• Important Executive Director Announcement from the NAWCC

    The NAWCC Board of Directors is pleased to announce that Mr. Rory McEvoy has been named Executive Director of the NAWCC. Rory is an internationally renowned horological scholar and comes to the NAWCC with strong credentials that solidly align with our education, fundraising, and membership growth objectives. He has a postgraduate degree in the conservation and restoration of antique clocks from West Dean College, and throughout his career, he has had the opportunity to handle some of the world’s most important horological artifacts, including longitude timekeepers by Harrison, Kendall, and Mudge.

    Rory formerly worked as Curator of Horology at the Royal Observatory, Greenwich, where his role included day-to-day management of research and digitization projects, writing, public speaking, conservation, convening conferences, exhibition work, and development of acquisition/disposal and collection care policies. In addition, he has worked as a horological specialist at Bonhams in London, where he cataloged and handled many rare timepieces and built important relationships with collectors, buyers, and sellers. Most recently, Rory has used his talents to share his love of horology at the university level by teaching horological theory, history, and the practical repair and making of clocks and watches at Birmingham City University.

    Rory is a British citizen and currently resides in the UK. Pre-COVID-19, Rory and his wife, Kaai, visited HQ in Columbia, Pennsylvania, where they met with staff, spent time in the Museum and Library & Research Center, and toured the area. Rory and Kaai will be relocating to the area as soon as the immigration challenges and travel restrictions due to COVID-19 permit.

    Some of you may already be familiar with Rory as he is also a well-known author and lecturer. His recent publications include the book Harrison Decoded: Towards a Perfect Pendulum Clock, which he edited with Jonathan Betts, and the article “George Graham and the Orrery” in the journal Nuncius.

    Until Rory’s relocation to the United States is complete, he will be working closely with an on-boarding team assembled by the NAWCC Board of Directors to introduce him to the opportunities and challenges before us and to ensure a smooth transition. Rory will be participating in strategic and financial planning immediately, which will allow him to hit the ground running when he arrives in Columbia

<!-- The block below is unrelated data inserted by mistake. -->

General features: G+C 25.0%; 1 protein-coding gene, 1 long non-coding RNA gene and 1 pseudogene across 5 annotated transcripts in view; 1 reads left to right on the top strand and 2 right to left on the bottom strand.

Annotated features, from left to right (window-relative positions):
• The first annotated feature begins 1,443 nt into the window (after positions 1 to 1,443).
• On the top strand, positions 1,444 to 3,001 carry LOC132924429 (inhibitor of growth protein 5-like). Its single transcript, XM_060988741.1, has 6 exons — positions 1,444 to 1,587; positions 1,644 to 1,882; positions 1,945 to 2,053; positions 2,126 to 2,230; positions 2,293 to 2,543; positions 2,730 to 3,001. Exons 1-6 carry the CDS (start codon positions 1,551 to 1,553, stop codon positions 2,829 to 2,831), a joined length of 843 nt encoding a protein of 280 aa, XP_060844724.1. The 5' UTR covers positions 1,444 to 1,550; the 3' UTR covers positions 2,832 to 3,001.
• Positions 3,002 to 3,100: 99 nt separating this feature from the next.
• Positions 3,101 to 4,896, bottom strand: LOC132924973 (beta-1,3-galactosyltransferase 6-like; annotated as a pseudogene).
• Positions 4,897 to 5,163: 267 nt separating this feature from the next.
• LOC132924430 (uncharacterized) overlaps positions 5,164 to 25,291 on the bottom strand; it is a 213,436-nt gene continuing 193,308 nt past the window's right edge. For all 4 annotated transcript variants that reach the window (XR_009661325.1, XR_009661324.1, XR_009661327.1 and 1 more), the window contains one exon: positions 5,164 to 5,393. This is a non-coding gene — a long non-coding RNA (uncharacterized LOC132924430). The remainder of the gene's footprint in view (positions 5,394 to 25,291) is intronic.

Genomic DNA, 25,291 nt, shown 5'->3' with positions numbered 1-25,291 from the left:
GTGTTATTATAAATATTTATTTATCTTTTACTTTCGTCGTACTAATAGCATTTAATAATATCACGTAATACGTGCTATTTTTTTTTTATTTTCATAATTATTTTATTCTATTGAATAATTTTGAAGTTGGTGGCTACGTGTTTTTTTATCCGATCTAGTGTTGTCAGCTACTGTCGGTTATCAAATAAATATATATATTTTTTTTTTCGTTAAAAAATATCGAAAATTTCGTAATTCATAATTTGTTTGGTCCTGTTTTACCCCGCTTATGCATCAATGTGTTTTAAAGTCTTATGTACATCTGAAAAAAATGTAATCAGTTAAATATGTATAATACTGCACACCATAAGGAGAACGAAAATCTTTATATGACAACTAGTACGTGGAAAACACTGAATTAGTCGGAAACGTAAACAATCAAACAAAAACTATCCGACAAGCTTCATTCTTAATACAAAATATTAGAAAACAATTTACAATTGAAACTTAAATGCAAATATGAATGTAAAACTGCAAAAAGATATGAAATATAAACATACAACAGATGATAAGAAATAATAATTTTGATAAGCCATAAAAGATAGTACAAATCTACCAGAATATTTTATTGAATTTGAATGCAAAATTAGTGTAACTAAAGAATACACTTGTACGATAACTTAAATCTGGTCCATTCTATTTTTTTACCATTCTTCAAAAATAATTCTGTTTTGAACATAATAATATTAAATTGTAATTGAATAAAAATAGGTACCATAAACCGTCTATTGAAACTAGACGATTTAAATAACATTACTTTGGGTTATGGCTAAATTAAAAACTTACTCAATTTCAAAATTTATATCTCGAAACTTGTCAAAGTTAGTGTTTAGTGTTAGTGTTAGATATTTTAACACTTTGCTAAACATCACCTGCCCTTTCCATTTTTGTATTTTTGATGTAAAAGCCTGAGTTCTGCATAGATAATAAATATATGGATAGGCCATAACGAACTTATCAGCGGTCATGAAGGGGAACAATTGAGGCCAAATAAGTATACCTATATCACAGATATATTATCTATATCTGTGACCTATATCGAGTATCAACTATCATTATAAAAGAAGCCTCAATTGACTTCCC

You can read more about Rory McEvoy and this exciting announcement in the upcoming March/April issue of the Watch & Clock Bulletin.

    Please join the entire Board and staff in welcoming Rory to the NAWCC community.

Clock Need Time Train Gear Wheel

Yrthos

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Jan 3, 2021
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My father tinkers with cuckoo clocks, but is not internet-savvy. So I am assisting in a search for a cuckoo clock time train gear wheel. (Please forgive me if I have called it by the wrong name. I have seen it called many names. I've wanted to call it much worse since I can't find one!) The movement is stamped:

"CUCKOO CLOCK MFG. CO. INC.
NO (0) JEWELS
UNADJUSTED
MADE IN WEST GERMANY."

It also looks like a "45" down near the screw in the lower right corner.

It has a diameter of 30mm / 1.18". My father says the chain falls through and drops to the floor.

I have checked Black Forest Imports, Clockworks, Frankenmuth, Merritt's, Ronell's, Timesavers, Amazon & eBay without success.

Could anyone point me in the right direction to find this part? I would appreciate any help immensely.

Thanks!!

Movement.jpg 1.jpg 2.jpg 3.jpg 4.jpg
 

EscapeWheel

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Mar 19, 2003
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Welcome Yrthos! It looks like the number on your movement might be 455? One "5" is under a nut. Have you tried a search on the internet auction site? Try " CUCKOO CLOCK MFG. CO. INC. 455 ". It might be nice to get a parts clock or movement in case he needs more parts.